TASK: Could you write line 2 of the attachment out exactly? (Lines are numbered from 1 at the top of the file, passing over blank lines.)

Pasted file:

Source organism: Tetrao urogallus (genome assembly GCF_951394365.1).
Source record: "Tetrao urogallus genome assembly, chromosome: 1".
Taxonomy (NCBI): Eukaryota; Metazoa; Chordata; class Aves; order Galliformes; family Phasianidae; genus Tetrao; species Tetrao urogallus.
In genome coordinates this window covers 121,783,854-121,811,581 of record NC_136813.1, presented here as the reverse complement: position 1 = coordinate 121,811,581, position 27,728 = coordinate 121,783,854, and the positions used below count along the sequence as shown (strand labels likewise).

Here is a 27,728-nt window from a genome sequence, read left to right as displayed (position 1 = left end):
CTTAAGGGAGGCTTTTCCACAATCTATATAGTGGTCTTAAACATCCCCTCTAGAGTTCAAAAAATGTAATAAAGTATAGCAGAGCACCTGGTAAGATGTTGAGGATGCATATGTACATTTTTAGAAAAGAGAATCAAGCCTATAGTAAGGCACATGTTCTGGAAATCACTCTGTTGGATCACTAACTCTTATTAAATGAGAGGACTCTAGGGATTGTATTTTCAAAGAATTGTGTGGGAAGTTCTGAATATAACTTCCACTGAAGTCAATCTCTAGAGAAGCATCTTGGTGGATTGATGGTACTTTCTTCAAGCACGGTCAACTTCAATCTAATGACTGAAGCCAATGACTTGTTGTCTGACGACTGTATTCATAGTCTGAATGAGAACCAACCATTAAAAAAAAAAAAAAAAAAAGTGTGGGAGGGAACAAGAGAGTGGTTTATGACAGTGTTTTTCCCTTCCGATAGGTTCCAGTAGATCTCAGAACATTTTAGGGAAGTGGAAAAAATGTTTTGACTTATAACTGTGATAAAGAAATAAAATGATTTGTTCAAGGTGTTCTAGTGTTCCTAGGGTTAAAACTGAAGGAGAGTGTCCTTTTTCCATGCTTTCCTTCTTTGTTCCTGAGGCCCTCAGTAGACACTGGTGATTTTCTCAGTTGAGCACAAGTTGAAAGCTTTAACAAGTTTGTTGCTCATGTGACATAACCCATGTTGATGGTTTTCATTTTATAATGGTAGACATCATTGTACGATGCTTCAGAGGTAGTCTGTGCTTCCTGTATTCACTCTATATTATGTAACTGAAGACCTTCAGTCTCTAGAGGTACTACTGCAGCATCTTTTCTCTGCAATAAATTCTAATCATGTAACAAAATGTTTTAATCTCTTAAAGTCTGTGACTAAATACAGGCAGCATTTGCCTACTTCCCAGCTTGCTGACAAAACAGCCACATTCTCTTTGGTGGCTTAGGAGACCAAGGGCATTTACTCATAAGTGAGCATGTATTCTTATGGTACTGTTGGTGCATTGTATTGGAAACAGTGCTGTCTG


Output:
Source record: "Tetrao urogallus genome assembly, chromosome: 1".